San Diego Union Tribune

March 14, 2005

Immigration plan targets employers
Lawmakers hope to curb hiring of illegal workers

By Jerry Kammer

WASHINGTON – For Republicans such as Rep. Jeff Flake, platoons of federal regulators snooping around businesses are normally as welcome as the coyotes that prowled the Arizona ranch where he grew up.

But Flake is emerging as one of the leading advocates of an immigration overhaul that promises to get tough with employers who continue to hire illegal immigrants.

"We'd slap them hard," said the Arizona congressman. "You get a good program and you enforce the heck out of it."

However, Congress has been unable to find a "good program" to do that in the three decades that it has wrestled with the problem.

The current employer sanctions, which Congress approved in 1986, unraveled almost immediately because illegal immigrants gained easy access to phony documents, virtually inoculating employers from prosecution.

After 10 years under that enforcement system, some members of Congress in 1996 sought to make driver licenses, birth certificates and other identification documents more difficult to counterfeit.

But opponents at both ends of the political spectrum flogged the proposals as the first steps toward Big Brother. They marched around Capitol Hill with tattoos of bar codes on their arms to underscore what they saw as a threat to civil liberties.

Now some on Capitol Hill are promising a robust enforcement program to curtail illegal immigration and at least temporarily legalize many of the estimated 10 million to 12 million illegal immigrants in the country.

The effort has been energized by President Bush's call to match "willing workers with willing employers" in a guest-worker program.

But critics have blasted the proposal as a favor for employers in search of cheap labor and for immigrant advocacy groups eager to build their constituencies. Some contend that such a program would compromise national security.

"Is it possible that any president would put the economic interests of corporations addicted to cheap labor ahead of the safety of American men, women and children?" Rep. Tom Tancredo, R-Colo., said last month.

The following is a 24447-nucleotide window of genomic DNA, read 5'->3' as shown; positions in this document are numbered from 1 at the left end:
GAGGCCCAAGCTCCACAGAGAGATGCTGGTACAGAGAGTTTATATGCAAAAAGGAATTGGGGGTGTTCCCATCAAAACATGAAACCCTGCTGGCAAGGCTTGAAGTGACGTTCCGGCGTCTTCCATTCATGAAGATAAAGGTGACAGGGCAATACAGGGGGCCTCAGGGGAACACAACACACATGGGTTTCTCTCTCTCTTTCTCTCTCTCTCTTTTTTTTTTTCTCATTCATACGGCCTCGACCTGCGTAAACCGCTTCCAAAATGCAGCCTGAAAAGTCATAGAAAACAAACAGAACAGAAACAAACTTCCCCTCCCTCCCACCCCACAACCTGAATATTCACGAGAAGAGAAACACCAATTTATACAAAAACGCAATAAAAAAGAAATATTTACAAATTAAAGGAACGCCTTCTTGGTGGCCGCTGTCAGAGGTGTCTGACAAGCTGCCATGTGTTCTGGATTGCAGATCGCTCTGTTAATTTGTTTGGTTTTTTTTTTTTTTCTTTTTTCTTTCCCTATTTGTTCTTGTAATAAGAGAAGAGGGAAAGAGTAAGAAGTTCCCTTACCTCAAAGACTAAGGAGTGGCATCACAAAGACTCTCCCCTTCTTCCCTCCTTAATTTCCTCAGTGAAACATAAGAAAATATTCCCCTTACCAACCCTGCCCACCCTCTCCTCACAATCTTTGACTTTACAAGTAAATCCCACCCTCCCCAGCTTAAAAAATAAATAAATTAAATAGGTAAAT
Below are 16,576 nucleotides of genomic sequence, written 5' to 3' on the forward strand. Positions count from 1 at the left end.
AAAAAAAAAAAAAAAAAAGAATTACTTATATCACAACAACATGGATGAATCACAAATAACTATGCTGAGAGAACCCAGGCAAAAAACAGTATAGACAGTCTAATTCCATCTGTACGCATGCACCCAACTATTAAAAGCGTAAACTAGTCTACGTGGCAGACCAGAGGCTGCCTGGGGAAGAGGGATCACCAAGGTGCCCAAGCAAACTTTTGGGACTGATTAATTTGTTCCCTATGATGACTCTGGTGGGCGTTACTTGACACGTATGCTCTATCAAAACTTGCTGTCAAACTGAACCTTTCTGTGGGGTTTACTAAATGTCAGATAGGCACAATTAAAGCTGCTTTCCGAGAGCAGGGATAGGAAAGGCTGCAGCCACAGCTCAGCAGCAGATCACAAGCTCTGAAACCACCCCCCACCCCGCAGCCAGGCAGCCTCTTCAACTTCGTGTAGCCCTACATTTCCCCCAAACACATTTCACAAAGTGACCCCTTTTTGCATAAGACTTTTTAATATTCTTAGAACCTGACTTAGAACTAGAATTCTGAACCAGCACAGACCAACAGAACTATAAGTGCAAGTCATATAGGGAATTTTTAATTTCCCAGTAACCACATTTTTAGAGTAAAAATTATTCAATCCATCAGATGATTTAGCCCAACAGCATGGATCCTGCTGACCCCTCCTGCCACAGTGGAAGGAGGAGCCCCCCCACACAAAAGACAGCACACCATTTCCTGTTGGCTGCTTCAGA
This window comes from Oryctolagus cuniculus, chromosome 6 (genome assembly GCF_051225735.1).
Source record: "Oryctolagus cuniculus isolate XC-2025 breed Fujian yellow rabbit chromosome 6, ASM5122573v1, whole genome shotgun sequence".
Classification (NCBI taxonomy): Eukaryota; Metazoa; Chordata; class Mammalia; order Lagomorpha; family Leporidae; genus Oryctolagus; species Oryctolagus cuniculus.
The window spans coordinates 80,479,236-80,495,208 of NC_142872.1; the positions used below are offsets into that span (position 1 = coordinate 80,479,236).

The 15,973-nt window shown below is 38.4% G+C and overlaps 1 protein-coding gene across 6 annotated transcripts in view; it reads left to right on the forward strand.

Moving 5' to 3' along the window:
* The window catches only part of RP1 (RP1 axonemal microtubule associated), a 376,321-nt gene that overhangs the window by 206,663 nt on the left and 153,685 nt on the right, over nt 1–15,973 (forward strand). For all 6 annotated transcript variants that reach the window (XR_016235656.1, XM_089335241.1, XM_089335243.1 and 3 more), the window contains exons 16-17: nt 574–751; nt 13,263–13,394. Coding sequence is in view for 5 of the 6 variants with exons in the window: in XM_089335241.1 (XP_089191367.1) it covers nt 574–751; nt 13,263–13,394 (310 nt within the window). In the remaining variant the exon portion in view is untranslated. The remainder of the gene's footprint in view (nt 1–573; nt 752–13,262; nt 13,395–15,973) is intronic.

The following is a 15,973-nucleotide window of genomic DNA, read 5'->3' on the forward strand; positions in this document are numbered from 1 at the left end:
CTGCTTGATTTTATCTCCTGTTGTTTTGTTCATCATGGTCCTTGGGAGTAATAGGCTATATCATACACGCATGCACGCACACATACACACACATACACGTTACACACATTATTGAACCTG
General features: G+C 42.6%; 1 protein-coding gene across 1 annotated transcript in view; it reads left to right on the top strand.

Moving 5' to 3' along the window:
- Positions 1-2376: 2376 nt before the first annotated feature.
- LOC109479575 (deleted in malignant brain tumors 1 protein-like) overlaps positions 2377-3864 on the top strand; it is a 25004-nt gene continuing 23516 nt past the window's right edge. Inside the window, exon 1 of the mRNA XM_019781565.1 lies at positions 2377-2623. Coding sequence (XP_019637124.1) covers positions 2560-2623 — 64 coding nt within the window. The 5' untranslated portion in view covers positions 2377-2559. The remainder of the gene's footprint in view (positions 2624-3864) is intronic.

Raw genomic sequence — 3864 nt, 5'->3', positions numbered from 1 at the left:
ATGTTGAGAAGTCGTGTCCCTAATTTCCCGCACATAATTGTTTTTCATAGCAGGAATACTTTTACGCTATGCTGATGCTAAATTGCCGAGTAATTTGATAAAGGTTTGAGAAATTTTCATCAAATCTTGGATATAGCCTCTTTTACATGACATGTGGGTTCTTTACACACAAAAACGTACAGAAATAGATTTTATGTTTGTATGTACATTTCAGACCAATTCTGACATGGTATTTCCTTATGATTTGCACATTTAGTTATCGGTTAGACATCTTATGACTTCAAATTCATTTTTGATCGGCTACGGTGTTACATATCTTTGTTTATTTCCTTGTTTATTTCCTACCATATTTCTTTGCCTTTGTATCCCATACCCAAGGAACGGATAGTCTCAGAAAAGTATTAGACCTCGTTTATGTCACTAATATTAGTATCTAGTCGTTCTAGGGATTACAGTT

In an effort to forge a bipartisan coalition and win the White House's blessing, Sen. John McCain, R-Ariz., and Sen. Edward Kennedy, D-Mass., are crafting a comprehensive bill to revamp immigration laws.

Sen. John Cornyn, chairman of the Senate's immigration subcommittee, will begin holding a series of hearings today on immigration enforcement.

"Unless we can ensure enforcement of the law, it will be futile to discuss the reform of law," the Texas Republican said.

Just how far lawmakers are willing to go to make employer sanctions enforceable is unclear. Will they standardize driver licenses or birth certificates? Will they accept a national worker registry? Or a tamper-resistant Social Security card?

In the past, the answer to all of those questions has been a resounding "no."

"Those who question whether or not we can follow through and enforce the (proposed) law with severe employer sanctions have a right to be skeptical after what happened after the last round of major changes to immigration law in 1986," Flake said.

A successful enforcement program would require a tamper-resistant identity document that employers could use to quickly and reliably distinguish legal from illegal workers, a congressionally mandated commission concluded in 1994.

The commission, which was led by former Rep. Barbara Jordan, D-Texas, called for the creation of a mandatory national computerized registry of legal workers. Instead, lawmakers enacted a voluntary worker-verification pilot program that quickly fizzled.

Lawmakers rejected the commission's recommendations after opposition from immigration advocacy groups and pro-business conservatives.

Today, the most ambitious proposal would require Social Security cards with a photograph and an electronic strip with encrypted identifying information.

Proposed by Rep. Silvestre Reyes, D-Texas, and David Dreier, R-San Dimas, it calls for a $50,000 fine per violation and up to five years in prison.

"If you're an employer, the question you'll have to ask yourself is: 'Do I feel lucky?' " said Reyes, a career Border Patrol agent before he entered Congress. "I guarantee you that if employers start hearing they're being prosecuted for hiring people without the Social Security card, they'll know it's either follow the law or go out of business."

Because the groups that scuttled the enforcement recommendations nearly a decade ago are, if anything, stronger today, the bill is considered a long shot.

Michael Teitelbaum, who was a member of Jordan's commission, said the groups will oppose any step that might seriously interfere with an employer's ability to hire illegal workers.

"It lines up the Wall Street Journal editorial page and right-wing libertarians like the Cato Institute with left-wing liberals like the ACLU," said Teitelbaum, a demographer at the Alfred P. Sloan Foundation in New York. "And it brings in ethnic lobby groups, church groups, employer organizations like the National Association of Manufacturers and the national Chamber of Commerce."

One of the skeptics is Rep. Sheila Jackson Lee, D-Texas, who inherited many of Jordan's constituents in a Houston district that has seen an influx of illegal immigration.

"I'm willing to study it," she said of the Social Security card proposal. "I want to make sure it can't be used as a national identification card."

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